Forget about the quotes—Rex Ryan didn't take the Jets job "to kiss Bill Belichick's rings," and Wes Welker is definitely not a "good little foot soldier"—we've come to expect those fireworks. The taunts, the gloating, the name-calling from both sides over the years? That's just divisional football; heated, tense, occasionally petty, ultimately compelling.
What remains with me, in glorious high definition, is the sight of Santonio Holmes in January's playoff loss, sitting in the corner of the end zone, arms aloft, having caught a pass from Mark Sanchez only he could reach. Sanchez got to the red zone on a chair-ride, with his offensive line allowing no sacks or significant pressure all game.
Consider this in contrast with the other side of the ball. Tom Brady was dropped five times, due to a heady mix of effective pass-rushing and tight coverage, making the more experienced quarterback work hard for his open receivers.
I whispered it quietly, but struck by Sanchez's impression of a mini-Brady I wondered if we had just witnessed his graduation from game manager to game winner. With time and further evidence, the real answer is that most quarterbacks in this league can throw under no pressure. Thanks to an anemic pass rush, for the past few seasons Patriots defenses have specialized in making ordinary signal-callers look like Pro Bowlers.
For the best part of his career, Belichick has been searching for his next Lawrence Taylor. In many ways his days as a New York Giants defensive coach during the '80s spoiled him; once you've worked with the best pass-rusher of all time, how can the rest hope to match up?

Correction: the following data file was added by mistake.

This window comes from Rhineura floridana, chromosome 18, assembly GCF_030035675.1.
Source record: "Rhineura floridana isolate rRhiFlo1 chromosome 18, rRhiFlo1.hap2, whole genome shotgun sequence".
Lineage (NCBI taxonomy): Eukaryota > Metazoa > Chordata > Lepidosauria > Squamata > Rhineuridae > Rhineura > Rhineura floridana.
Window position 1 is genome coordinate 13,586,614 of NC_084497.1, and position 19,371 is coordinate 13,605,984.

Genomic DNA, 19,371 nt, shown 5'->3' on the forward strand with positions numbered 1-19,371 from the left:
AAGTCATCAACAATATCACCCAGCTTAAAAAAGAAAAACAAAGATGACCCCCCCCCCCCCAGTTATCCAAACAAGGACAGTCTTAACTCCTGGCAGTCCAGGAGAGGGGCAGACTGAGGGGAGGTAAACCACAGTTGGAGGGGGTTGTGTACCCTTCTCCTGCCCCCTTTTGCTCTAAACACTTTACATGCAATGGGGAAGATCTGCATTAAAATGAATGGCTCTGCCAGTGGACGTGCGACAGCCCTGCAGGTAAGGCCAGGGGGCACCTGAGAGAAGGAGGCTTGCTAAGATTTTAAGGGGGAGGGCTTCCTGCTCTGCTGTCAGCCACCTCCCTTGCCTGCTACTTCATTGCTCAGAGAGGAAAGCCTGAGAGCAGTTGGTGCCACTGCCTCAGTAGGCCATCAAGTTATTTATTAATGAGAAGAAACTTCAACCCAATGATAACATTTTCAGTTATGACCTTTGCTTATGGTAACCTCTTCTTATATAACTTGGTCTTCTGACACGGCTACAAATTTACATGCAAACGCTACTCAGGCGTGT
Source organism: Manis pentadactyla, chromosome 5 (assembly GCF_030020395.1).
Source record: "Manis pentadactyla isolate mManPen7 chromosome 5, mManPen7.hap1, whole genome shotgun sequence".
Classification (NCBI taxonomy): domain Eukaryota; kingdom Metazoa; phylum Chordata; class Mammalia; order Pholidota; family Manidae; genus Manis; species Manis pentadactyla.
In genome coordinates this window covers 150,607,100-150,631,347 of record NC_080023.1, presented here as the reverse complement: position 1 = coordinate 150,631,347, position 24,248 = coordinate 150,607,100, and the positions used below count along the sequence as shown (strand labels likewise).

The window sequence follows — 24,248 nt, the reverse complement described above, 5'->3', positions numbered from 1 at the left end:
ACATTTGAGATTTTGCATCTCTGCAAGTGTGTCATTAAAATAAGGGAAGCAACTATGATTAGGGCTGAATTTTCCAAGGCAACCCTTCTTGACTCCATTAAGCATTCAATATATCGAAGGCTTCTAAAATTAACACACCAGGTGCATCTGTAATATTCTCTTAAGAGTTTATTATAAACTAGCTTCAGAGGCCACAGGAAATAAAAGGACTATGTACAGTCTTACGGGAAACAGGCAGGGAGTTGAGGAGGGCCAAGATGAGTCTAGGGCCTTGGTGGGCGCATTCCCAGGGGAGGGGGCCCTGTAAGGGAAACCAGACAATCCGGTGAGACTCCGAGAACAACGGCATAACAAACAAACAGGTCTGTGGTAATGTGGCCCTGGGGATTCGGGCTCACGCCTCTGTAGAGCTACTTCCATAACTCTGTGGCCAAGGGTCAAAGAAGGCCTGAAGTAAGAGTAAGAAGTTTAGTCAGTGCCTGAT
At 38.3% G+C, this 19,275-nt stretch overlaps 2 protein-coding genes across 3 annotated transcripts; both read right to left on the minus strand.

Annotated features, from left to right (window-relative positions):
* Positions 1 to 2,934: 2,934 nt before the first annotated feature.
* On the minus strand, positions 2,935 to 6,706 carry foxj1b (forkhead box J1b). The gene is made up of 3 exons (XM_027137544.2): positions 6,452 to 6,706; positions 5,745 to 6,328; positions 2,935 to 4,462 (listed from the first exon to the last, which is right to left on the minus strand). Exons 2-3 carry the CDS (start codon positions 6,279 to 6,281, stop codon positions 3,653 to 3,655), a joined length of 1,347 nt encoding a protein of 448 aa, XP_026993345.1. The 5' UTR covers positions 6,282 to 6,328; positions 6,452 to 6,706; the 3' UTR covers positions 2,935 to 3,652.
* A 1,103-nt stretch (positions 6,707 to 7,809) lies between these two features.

Belichick has exacting standards. The prototype rusher must be big and tall, quick and clever. Willie McGinest had it; Mike Vrabel too. But an unproven rookie? Anything less than measurably perfect and the Patriots' draft goes in a different direction.
To some extent, Belichick's theory is sound. For every Clay Matthews that becomes a surefire hit, there's a cautionary tale called Vernon Gholston or Aaron Maybin. But if you live in fear of the first-round bust, your proven commodities better deliver. The Patriots have missed here too in recent times; Adalius Thomas was an expensive disappointment, and Tully Banta-Cain lacked the talent to deliver on a consistent basis.
The latest faces in Foxborough tasked with generating the missing rush have all done it elsewhere in the league. Andre Carter, Mark Anderson and Shaun Ellis all have 10-sack seasons coming off the edge on their resumes, while interior man Albert Haynesworth once had 8.5 in a gap-rushing role in Tennessee. However a combination of age, injury and scheme-fit seem to be holding back the current crop and there are no signs of improvement.
Defensive line coach Pepper Johnson claimed to be satisfied with his charges following Week 4's 31-19 win in Oakland, but with no sacks and minimal pressure on Jason Campbell, his words fail to convince and fans have a right to wonder when the team's off-season moves will bear fruit.
With the secondary giving up more yards per game than any other team in the league, the sight of rookie defensive ends Ryan Kerrigan and Robert Quinn making plays for their new franchises puts Belichick's scouting policy firmly in the spotlight.
With a shortened preseason and a raft of personnel changes, the defense was always going to get off to a lethargic start, but any projections of improvement are based on hope rather than expectation.
Tom Brady is 34 now and the window is closing on his time at the top, hard as that may be to believe when you witness his eye-popping feats of the first quarter of the season. What a waste it would be to ignore the missing piece in the puzzle while a future Hall of Fame quarterback sits at the controls.